Parashat Mattot (Tribes)
Bamidbar (Numbers) 30:2–32:42
Do you know someone who is very dependable and keeps his or her word? This is someone who follows through and you never have to wonder if things will get done; it’s refreshing, isn’t it? But did you know that keeping one’s word is a biblical principal? We don’t usually think about it that way, but it is an important part of living a faith-filled life in the LORD. In this week’s Scripture reading, we find this very important principal outlined for us:
If a man makes a vow to the LORD, or takes an oath to bind himself with a binding obligation, he shall not violate his word; he shall do according to all that proceeds out of his mouth.
As believers, we sometimes complicate things unintentionally. We tend to focus on the less important issues and forget the basic most significant elements of our faith. In our desire to please people — or to not disappoint them — we are quick to make false promises that we can’t, or even worse, won’t back up with our actions, despite the fact that we have the very best intentions.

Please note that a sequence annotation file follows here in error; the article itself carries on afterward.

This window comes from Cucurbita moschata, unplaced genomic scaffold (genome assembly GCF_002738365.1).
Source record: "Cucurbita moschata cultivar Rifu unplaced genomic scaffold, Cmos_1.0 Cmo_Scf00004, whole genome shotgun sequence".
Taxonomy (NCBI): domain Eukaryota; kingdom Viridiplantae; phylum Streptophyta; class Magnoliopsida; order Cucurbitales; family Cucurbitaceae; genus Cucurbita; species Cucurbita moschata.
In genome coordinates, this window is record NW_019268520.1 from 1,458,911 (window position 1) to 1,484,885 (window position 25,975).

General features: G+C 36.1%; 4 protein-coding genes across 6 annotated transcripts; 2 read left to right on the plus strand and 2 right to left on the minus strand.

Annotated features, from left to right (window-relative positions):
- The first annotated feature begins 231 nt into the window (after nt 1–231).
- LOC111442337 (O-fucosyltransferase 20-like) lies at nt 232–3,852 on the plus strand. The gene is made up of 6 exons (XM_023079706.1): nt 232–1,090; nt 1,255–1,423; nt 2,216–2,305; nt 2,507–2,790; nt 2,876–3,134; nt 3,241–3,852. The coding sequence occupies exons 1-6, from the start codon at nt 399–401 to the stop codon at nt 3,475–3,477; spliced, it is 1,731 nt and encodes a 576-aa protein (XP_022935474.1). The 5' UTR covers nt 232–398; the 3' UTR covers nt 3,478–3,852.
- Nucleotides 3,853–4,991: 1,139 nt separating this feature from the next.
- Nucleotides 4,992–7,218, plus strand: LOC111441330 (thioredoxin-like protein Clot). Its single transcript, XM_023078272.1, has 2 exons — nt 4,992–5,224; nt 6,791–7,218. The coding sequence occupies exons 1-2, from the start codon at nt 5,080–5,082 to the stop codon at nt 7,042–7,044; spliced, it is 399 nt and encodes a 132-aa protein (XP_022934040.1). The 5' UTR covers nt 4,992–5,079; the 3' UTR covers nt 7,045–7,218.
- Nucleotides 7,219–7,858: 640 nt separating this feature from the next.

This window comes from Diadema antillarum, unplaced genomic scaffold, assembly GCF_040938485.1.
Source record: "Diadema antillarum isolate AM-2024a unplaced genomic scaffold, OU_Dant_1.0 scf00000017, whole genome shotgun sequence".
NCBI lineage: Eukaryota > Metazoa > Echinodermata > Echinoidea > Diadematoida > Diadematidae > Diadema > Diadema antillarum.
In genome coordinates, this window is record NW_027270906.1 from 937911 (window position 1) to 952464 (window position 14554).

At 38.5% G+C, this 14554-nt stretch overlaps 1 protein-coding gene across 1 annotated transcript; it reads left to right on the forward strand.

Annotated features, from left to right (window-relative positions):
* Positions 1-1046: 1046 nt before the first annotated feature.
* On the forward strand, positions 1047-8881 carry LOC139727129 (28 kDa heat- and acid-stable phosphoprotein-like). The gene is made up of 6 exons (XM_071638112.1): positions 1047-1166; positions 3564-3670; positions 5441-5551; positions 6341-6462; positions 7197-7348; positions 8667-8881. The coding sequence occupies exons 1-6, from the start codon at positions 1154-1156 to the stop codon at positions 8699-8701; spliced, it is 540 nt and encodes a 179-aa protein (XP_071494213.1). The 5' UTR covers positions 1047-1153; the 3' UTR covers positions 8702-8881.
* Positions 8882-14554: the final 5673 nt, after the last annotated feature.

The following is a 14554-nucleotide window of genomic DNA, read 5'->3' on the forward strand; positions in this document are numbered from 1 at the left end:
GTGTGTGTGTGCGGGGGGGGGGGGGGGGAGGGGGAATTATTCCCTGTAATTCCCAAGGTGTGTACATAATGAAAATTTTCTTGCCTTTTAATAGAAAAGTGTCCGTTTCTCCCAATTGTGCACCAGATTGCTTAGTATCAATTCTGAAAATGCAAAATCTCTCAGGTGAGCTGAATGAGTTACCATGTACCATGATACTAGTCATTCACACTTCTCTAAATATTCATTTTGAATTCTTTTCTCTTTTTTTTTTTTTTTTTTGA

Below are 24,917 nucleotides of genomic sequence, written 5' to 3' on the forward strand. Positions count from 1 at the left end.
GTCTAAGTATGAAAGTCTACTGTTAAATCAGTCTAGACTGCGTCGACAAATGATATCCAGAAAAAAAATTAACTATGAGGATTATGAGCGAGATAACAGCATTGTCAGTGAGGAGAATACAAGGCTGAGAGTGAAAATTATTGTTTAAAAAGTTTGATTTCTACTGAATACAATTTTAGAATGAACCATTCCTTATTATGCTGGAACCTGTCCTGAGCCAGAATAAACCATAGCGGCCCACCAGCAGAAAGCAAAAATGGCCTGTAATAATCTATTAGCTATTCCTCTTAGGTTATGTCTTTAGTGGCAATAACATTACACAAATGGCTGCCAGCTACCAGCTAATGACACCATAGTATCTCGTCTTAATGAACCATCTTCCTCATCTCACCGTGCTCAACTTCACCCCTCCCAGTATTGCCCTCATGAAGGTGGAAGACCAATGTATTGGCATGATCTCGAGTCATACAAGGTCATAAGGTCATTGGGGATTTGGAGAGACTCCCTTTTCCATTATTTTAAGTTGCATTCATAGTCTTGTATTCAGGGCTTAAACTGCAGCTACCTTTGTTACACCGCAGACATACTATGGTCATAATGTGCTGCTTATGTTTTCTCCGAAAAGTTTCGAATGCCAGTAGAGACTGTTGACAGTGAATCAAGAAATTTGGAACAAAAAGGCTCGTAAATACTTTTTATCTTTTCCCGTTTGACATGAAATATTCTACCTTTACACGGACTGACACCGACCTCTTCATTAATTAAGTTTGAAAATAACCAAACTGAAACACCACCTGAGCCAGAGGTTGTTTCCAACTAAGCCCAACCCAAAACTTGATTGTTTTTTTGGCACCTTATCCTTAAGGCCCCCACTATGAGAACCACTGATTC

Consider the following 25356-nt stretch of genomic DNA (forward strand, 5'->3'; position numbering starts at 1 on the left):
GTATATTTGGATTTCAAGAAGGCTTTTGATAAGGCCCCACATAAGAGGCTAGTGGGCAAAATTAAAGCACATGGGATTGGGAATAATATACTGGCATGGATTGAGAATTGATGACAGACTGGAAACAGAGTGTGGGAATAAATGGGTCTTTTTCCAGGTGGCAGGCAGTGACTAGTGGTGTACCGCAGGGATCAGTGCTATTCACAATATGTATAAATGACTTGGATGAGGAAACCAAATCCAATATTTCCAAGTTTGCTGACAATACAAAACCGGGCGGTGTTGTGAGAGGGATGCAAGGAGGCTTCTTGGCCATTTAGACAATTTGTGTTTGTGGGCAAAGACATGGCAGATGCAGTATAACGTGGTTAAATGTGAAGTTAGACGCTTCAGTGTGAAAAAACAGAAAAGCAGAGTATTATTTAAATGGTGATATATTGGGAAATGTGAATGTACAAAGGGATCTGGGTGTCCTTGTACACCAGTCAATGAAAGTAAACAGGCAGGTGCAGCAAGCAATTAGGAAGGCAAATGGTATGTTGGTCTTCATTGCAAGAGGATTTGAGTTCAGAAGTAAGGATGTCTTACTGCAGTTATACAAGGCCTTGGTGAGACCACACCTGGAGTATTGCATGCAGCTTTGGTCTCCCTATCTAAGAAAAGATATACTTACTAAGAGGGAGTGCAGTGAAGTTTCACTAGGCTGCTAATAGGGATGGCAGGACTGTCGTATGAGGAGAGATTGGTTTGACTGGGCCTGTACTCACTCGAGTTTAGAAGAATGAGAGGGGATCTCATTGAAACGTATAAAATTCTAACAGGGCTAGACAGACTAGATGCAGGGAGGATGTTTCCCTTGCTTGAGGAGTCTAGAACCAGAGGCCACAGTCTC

The problem, though, is that when this happens regularly, instead of being trustworthy people, we become untrustworthy. This is problematic for many reasons, one of them being that how we behave reflects on our faith and the God we serve. We are His ambassadors, and if we are constantly flaking on what we promise, it reflects poorly on God. The enemy is always seeking for opportunities to soil God’s reputation, and often, he does it through us, even though we are unaware of it.
My dear brothers and sisters, we need to be people of our word! We need to be careful to what we commit ourselves to and perhaps be slower to say “yes” instead of trying to please everyone by telling them what they want to hear. It’s hard to say “no” or “I’m sorry, but I can’t commit to that” or whatever it might be. But, it’s important to know when to say “yes” and when to say “no”.
When we do say “yes”, we need to do our best to follow through with it; our “yes” is a reflection of our trust in the Lord! Yeshua taught His disciples this principle (Matthew 5:37), and James echoes this in his writings:
But above all, my brethren, do not swear, either by heaven or by earth or with any other oath; but let your yes be yes, and your no, no; so that you may not fall under judgment.